The above suit was done by one of my favorite western wear designers, Nude Cohn for singer and actor Eddie Dean.

Above is “The Big Saddle” I mentioned earlier, that Edward Bohlin made for himself. It is beyond gorgeous and features many panels that depict images of the west, from cowboys on horses, to animals, to covered wagons, to stage coaches, and much more. The museum also features a catalog and a necklace and earring set he made for his wife.

The museum obviously features a lot of Gene Autry items, as he is in the man who established the museum. One amazing piece is this suit.

While the cowboys of the radio, TV, and silver screen are amazing, the true history of the American west is just as fascinating and the museum houses many astounding pieces.

One of my favorite pieces is a small display case featuring items people used to use to cheat at cards with, along with small firearms.

And of course what museum about cowboys isn’t complete without guns, and The Autry has a beautiful collection of both guns own by famous people, as well as a massive Colt collection. For example these guns belonged to one of my heroines, Annie Oakley.

And the above gun belonged to legendary outlaw Billy the Kid.

Just above the entrance to the Colt Gallery is a massive wood Single Action Army Model Revolver, which hung in front of the Colt factory office in Hartford, Connecticut as early as 1890.

The Colt Gallery is both amazing as it chronicles the history of Colt and showcases rare and unique guns, as well as a few that were made for presidents, including my personal fav, Lyndon B. Johnson.

My history major heart leapt when I saw the original painting of John Gast’s 1872 work, American Progress.

I can’t tell you how many times I saw images this piece during college. I took of course the basic US history courses, but I also took the History of the Pacific Northwest, as well as The American West Through Film, and in each this image was discussed as the epitome of “Manifest Destiny” and we analyzed in every single class. It’s just so rare that you get to see the real deal of something you study and that is so widely circulated.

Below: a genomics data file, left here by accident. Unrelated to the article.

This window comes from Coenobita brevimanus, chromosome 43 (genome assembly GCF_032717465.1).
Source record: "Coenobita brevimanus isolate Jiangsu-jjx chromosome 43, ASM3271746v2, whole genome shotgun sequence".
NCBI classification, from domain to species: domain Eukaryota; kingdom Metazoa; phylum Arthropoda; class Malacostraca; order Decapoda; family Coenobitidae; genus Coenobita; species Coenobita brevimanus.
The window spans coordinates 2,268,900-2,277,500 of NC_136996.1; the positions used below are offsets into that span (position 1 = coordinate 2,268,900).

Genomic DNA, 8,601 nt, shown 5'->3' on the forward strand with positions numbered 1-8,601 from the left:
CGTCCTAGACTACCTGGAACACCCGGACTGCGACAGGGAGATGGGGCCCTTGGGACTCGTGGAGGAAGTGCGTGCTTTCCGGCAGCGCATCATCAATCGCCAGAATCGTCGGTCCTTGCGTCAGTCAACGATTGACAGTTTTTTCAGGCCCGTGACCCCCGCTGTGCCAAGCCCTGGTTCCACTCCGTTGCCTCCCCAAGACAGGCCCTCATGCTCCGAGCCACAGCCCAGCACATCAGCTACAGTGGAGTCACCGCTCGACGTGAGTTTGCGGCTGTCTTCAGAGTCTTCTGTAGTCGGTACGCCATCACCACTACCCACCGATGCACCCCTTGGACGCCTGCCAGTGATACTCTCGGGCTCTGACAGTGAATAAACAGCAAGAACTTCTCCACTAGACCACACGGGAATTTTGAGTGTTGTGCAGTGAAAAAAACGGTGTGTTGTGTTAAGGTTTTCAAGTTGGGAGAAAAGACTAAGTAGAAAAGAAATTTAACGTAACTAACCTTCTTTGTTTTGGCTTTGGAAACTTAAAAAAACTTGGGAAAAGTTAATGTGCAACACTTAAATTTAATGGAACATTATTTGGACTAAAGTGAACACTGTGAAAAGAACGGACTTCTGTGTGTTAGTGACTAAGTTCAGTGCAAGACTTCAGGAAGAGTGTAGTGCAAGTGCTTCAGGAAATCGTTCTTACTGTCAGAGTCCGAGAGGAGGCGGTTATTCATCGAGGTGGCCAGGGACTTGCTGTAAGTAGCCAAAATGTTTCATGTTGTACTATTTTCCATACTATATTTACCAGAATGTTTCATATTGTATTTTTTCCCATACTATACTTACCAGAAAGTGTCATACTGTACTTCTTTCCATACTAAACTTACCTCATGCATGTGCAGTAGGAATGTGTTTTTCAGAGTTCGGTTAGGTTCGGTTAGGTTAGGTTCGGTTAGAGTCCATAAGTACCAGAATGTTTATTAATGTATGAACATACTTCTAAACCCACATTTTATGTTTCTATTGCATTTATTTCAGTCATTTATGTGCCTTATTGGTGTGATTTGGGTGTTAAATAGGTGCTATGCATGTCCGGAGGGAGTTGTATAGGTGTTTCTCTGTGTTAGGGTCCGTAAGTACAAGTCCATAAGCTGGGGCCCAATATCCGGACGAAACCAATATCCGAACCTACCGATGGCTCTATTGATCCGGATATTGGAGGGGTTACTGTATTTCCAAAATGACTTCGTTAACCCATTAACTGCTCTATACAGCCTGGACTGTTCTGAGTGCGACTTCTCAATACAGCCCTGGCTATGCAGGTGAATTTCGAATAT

I’ve been to more than my fair share of museums, and I’d like to say I’ve nearly seen it all when it comes to quality. And The Autry remains one of the best museums I have ever visited. It’s displays are amazing, especially the room which display cases with theme facades to match with the cultural group selected. The Autry also highlights contemporary artists whose work focuses on the American West with its rotating galleries. They also host an array of events. So, we decided to become members! I look forward to more return visits throughout the year.

Learn about the west, both real and celluloid at the Autry Museum of the American West at 4700 Western Heritage Way in Griffith Park in Los Angeles. For more details on exhibits, events, hours, and tickets, please visit the Autry’s website.

What’s Near By?

Other Griffith Park Attractions

Hollywood Boulevard Attractions

Rodeo Ben Suit & Tooled Leather Purse: Found by my dad
Scarf: Portland Outdoor Store, Portland, Oregon
Bohlin Belt: Belonged to my grandfather
Boots: Buffalo Exchange
Silver saddle ring: Central Park Antique Mall, Bakersfield,